Making it through that 1st full week following the holidays isn’t easy. If you’re on the East Coast it’s freezing, the work didn’t disappear since you took off, and your calendar probably isn’t filled with fun and exciting plans just yet.
If you’re not on a New Year’s resolution cleanse, then treat yourself to a New Orleans classic – The Vieux Carré, while you kick back & relax this weekend. It’s similar to a Sazerac or an Old Fashioned, but definitely a more complex spin on these classics.
1 oz. rye whiskey
1 oz. Cognac
1 oz. sweet vermouth
1/4 oz. Bénédictine
2 dashes Peychaud’s bitters
2 dashes Angostura bitters
Tools: shot measure, mixing glass, barspoon, strainer
Glass: Old Fashioned
Garnish: thick lemon twist
Combine all the ingredients except the garnish in a mixing glass filled with ice. Stir until chilled and strain into a chilled old-fashioned-type glass over one large ice cube. Garnish with a thick lemon twist (as with all our drinks, we usually squeeze the garnish over the glass to release some citrus notes). Enjoy!
Big ice cubes make the biggest difference in saving the flavor of your cocktails when they call to be poured over ice. Get some king-sized molds. Trust us, you’ll use ’em all the time!
As for all of the ingredients, you may need to take some of that holiday bonus and invest to make this mildly complex concoction.
The alternative is to bookmark it for another day and slowly amass your collection! That’s what we’ve done. Liquor gifts aren’t always appropriate, but it sure does help justify building a greater assortment of spirits & bitters to experiment with.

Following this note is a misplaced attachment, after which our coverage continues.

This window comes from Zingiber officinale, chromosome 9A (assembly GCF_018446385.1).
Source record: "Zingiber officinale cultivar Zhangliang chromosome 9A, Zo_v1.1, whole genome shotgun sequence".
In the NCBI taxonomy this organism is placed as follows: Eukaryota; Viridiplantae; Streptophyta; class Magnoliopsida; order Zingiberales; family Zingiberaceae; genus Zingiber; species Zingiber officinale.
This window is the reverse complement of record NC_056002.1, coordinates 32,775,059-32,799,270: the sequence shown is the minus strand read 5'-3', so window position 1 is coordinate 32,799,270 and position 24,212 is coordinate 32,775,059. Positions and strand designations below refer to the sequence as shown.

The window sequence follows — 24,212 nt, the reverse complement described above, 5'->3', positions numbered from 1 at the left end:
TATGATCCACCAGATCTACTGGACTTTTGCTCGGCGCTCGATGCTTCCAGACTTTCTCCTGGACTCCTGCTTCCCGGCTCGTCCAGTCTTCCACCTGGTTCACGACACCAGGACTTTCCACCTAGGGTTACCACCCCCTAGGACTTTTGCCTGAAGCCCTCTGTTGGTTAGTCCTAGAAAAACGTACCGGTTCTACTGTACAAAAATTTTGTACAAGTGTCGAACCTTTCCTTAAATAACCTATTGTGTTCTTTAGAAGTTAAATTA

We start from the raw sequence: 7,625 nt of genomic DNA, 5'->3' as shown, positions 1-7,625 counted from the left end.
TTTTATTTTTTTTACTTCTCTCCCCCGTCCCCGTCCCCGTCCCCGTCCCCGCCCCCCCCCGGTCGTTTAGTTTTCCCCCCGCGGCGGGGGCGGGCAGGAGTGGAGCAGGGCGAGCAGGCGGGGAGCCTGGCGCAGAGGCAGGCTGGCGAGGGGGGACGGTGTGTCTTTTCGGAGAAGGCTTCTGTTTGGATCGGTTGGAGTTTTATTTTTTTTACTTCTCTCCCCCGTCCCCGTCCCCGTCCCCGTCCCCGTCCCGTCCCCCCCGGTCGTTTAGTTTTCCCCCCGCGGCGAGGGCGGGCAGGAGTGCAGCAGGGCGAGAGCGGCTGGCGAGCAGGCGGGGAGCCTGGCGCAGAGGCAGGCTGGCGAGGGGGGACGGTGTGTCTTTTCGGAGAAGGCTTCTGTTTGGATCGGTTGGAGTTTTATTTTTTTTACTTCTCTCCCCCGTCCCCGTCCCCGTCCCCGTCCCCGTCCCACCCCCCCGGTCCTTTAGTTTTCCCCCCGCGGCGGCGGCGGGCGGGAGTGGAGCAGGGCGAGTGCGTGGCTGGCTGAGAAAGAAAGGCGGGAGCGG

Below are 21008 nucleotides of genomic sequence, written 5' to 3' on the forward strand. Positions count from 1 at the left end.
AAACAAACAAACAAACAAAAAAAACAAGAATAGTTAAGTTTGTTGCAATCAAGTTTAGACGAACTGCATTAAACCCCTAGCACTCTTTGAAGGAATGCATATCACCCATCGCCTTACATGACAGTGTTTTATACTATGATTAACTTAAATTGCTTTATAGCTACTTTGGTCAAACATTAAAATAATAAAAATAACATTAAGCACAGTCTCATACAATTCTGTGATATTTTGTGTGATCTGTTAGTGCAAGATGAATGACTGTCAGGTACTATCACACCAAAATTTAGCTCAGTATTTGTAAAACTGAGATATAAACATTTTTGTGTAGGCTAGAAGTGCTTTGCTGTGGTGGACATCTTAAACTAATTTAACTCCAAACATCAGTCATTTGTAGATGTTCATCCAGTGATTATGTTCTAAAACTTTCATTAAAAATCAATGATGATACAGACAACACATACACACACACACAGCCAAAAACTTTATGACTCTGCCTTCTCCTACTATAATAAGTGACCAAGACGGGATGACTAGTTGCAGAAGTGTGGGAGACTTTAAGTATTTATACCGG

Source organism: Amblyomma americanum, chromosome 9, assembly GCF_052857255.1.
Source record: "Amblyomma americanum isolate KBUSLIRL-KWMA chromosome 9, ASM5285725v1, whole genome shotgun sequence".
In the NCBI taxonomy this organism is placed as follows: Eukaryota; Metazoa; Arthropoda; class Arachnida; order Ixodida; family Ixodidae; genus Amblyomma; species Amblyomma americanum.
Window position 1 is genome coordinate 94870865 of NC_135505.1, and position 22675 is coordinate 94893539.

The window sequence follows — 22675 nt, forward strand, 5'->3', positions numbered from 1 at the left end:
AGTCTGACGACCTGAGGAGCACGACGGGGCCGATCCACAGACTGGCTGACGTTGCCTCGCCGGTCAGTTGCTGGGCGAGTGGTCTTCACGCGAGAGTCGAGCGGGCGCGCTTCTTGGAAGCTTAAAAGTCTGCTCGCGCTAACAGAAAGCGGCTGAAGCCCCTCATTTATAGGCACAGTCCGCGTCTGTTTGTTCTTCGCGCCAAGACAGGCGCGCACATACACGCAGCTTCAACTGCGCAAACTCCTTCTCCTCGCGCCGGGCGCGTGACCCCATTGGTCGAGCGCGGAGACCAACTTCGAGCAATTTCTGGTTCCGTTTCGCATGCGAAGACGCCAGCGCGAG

Another tip is to start by buying in smaller volumes. You’re never going to pour as much Bénédictine (herbal liqueur; $35) as rye whiskey when tackling classic cocktails, so buy small.
Vermouths on the other hand are a much more common additive and relatively inexpensive, so we keep larger bottles in the closet and refill the miniatures on our shelf. Noilly Prat is in many bars’ arsenals and is still reasonably priced at ~$12.
Redemption Rye (~$26) isn’t as solid of a sipper as WhistlePig, so we’ll use it in cocktails. Bulleit Rye (~$24) is another alternative that won’t break the bank and still mixes well.
We substitute Armagnac for Cognac in our drinks, as it has better body / is more complex in flavor. Note: Both Armagnac and Cognac are in the Brandy family and are distilled wine made from white grapes that’s aged for at least 1-2 years.
Especially because of the price you pay for the bottle, you’ll want Armagnac anyway for a better sipping option. Don’t worry, you won’t use it as often as rye whiskey in cocktails, so it should last.
Tariquet Bas-Armagnac VSOP (~$45) isn’t difficult to find. Steep price yes, but we’ve had a bottle for almost a year now and it’s still almost 3/4 full!
Some of you make think we’re crazy when you add up everything above, but you’ve gotta look at the averages here. A classic cocktail will run you $10-$17 at any of the area speakeasy’s/cocktail bars when you can instead make 10’s of drinks at home over the course of years, for much less.
Plus, it’s a lot of fun and you can adjust ingredients to your taste. Enjoy responsibly folks and have a great weekend!
-The Sweet and Sweaty
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